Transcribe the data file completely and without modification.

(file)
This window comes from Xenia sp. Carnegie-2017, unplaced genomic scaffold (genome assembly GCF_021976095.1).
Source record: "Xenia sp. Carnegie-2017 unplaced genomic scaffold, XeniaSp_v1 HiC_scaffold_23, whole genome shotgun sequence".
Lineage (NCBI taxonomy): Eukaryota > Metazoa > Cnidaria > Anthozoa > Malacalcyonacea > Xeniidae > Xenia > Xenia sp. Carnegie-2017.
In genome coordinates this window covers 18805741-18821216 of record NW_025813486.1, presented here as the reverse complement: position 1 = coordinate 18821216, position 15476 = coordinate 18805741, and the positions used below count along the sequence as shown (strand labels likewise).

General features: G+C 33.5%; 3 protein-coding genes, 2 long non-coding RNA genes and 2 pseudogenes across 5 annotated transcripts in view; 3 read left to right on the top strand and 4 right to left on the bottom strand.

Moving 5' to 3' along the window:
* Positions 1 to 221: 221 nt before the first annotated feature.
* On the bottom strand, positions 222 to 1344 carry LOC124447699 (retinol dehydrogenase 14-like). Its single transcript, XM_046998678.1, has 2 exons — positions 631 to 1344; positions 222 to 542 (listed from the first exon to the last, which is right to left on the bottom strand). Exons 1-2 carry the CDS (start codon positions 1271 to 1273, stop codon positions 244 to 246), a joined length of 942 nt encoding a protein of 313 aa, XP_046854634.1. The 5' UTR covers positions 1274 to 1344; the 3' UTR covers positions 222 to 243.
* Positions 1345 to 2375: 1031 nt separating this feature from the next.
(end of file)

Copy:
This window comes from Xenia sp. Carnegie-2017, unplaced genomic scaffold (genome assembly GCF_021976095.1).
Source record: "Xenia sp. Carnegie-2017 unplaced genomic scaffold, XeniaSp_v1 HiC_scaffold_23, whole genome shotgun sequence".
Lineage (NCBI taxonomy): Eukaryota > Metazoa > Cnidaria > Anthozoa > Malacalcyonacea > Xeniidae > Xenia > Xenia sp. Carnegie-2017.
In genome coordinates this window covers 18805741-18821216 of record NW_025813486.1, presented here as the reverse complement: position 1 = coordinate 18821216, position 15476 = coordinate 18805741, and the positions used below count along the sequence as shown (strand labels likewise).

General features: G+C 33.5%; 3 protein-coding genes, 2 long non-coding RNA genes and 2 pseudogenes across 5 annotated transcripts in view; 3 read left to right on the top strand and 4 right to left on the bottom strand.

Moving 5' to 3' along the window:
* Positions 1 to 221: 221 nt before the first annotated feature.
* On the bottom strand, positions 222 to 1344 carry LOC124447699 (retinol dehydrogenase 14-like). Its single transcript, XM_046998678.1, has 2 exons — positions 631 to 1344; positions 222 to 542 (listed from the first exon to the last, which is right to left on the bottom strand). Exons 1-2 carry the CDS (start codon positions 1271 to 1273, stop codon positions 244 to 246), a joined length of 942 nt encoding a protein of 313 aa, XP_046854634.1. The 5' UTR covers positions 1274 to 1344; the 3' UTR covers positions 222 to 243.
* Positions 1345 to 2375: 1031 nt separating this feature from the next.